♥︎ ♘ ♥︎

I was looking at batching from a photographic aspect, but you can apply the same ‘rules’ to other areas of your business.  I bet you’ve already started to think about other areas that you could work like this too.  For example, why not now go ahead and spend some time batching with a scheduling tool to place those newly created images from your latest session.  Doing that rather than thinking each day you need to create a post means you save even more time in the long run.

When I save time in my day thanks to processes like batching, it means I’ve got more time doing other things.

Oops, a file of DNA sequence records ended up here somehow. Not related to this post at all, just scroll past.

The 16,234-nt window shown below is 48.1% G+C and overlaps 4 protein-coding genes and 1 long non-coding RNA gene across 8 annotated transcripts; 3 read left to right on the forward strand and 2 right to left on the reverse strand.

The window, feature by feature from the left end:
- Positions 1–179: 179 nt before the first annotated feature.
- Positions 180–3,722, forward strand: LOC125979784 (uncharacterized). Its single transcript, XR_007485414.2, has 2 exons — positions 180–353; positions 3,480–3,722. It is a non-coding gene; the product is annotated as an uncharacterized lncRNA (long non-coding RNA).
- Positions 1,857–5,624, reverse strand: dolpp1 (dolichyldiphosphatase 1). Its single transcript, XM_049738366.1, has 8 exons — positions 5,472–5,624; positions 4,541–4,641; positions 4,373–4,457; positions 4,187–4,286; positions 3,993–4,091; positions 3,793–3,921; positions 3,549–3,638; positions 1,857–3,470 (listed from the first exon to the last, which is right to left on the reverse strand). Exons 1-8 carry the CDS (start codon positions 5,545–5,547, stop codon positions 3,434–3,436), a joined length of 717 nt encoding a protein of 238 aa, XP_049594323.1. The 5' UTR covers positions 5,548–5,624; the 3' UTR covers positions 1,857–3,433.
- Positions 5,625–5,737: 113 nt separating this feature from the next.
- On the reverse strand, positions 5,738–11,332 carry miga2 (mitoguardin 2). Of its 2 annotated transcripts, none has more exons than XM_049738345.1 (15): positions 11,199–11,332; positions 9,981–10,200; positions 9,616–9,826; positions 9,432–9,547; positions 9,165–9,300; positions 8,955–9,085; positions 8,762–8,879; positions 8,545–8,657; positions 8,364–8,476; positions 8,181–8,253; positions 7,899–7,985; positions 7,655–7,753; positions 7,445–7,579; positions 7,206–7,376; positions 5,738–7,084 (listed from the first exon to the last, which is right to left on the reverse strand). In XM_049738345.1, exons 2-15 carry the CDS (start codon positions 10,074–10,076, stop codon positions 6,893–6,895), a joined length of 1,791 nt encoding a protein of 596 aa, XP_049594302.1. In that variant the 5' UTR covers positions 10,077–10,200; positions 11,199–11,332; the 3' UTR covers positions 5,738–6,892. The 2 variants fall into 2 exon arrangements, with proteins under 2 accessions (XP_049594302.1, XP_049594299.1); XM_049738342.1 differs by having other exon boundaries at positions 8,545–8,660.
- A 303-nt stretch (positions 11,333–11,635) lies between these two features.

Like riding my horse!

For now,

Rachel x

I offer a range of options for businesses looking for a product or service-based photography.  Why not remove the doubt of whether an image can be used or not and if the image truly suits your own business by gaining your own authentic stock library?  Don’t forget the option to have your business images sent through ready-sized for social media use!